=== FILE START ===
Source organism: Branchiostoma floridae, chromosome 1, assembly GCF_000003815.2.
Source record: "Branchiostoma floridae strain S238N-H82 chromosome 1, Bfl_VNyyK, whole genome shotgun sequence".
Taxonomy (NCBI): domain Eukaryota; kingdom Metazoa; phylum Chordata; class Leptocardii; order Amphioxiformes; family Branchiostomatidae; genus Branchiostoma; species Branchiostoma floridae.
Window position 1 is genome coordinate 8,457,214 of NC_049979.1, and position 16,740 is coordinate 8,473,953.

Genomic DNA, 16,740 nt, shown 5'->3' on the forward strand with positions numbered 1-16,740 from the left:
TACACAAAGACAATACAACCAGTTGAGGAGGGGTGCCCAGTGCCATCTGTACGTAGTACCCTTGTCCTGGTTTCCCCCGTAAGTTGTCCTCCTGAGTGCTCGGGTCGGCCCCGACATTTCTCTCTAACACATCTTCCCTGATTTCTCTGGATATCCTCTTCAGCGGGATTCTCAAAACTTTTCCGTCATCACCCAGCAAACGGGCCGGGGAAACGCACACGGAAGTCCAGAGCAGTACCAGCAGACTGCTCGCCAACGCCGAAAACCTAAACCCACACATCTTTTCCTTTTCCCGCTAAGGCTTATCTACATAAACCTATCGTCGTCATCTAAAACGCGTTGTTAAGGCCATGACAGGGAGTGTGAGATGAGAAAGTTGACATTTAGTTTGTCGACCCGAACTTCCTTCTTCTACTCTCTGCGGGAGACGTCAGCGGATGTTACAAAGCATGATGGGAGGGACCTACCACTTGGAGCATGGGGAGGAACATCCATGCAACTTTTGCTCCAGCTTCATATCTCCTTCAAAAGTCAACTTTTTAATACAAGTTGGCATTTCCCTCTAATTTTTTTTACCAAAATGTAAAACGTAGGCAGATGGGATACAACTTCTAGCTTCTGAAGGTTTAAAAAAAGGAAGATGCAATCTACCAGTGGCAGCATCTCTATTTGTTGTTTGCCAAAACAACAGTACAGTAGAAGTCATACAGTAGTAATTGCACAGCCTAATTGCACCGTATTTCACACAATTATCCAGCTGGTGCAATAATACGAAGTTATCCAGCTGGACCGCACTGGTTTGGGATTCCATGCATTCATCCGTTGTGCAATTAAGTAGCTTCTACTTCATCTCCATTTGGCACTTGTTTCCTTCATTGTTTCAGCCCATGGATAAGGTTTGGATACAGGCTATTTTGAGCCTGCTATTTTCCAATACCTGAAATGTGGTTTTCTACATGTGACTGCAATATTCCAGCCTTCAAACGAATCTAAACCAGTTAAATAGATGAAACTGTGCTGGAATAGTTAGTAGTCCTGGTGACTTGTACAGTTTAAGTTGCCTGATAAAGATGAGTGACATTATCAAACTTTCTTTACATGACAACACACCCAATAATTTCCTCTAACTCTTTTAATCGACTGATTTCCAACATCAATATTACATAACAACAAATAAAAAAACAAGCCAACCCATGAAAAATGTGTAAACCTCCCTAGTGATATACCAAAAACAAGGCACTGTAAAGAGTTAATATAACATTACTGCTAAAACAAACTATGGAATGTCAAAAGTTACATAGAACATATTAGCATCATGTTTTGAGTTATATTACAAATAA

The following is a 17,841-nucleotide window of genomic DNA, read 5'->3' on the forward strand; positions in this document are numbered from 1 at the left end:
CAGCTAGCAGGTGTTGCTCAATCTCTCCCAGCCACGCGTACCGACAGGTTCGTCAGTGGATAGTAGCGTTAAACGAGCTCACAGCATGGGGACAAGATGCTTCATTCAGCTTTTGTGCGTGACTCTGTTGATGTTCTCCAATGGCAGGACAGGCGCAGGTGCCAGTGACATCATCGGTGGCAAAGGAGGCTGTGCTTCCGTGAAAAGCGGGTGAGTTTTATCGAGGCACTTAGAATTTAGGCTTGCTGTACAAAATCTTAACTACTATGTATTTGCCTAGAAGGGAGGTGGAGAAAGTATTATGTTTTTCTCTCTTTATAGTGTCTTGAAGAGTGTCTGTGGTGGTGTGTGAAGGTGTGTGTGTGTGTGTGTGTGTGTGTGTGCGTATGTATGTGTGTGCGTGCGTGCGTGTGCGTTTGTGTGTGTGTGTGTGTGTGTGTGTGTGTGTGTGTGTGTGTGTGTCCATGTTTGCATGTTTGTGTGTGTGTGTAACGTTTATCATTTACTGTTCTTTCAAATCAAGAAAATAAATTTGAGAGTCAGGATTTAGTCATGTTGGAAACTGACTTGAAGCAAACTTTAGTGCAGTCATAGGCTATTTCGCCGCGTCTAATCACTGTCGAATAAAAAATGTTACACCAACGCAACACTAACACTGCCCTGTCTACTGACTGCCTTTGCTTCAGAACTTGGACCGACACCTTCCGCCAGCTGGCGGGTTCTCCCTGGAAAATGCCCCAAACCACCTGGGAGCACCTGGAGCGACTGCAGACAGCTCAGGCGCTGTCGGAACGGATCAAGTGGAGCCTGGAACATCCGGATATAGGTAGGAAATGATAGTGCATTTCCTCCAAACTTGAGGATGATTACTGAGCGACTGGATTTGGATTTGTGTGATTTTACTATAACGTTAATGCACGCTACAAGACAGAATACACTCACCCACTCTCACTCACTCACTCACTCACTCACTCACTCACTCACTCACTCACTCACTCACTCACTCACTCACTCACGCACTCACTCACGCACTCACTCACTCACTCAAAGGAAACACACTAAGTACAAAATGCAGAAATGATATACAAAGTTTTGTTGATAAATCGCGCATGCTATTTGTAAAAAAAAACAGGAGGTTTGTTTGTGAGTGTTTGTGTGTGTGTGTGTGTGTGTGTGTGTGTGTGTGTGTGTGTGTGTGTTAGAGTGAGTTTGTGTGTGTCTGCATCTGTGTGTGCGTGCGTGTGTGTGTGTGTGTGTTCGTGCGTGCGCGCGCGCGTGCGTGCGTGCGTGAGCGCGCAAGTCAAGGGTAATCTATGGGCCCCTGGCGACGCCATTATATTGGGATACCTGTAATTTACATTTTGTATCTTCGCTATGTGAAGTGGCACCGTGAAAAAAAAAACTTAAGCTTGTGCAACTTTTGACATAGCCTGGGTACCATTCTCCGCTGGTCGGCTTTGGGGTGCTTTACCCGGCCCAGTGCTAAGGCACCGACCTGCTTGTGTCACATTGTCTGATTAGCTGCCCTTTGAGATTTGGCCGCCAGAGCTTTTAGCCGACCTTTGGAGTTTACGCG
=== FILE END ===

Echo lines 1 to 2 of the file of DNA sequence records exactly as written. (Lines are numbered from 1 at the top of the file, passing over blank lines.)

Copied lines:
Source organism: Branchiostoma floridae, chromosome 1, assembly GCF_000003815.2.
Source record: "Branchiostoma floridae strain S238N-H82 chromosome 1, Bfl_VNyyK, whole genome shotgun sequence".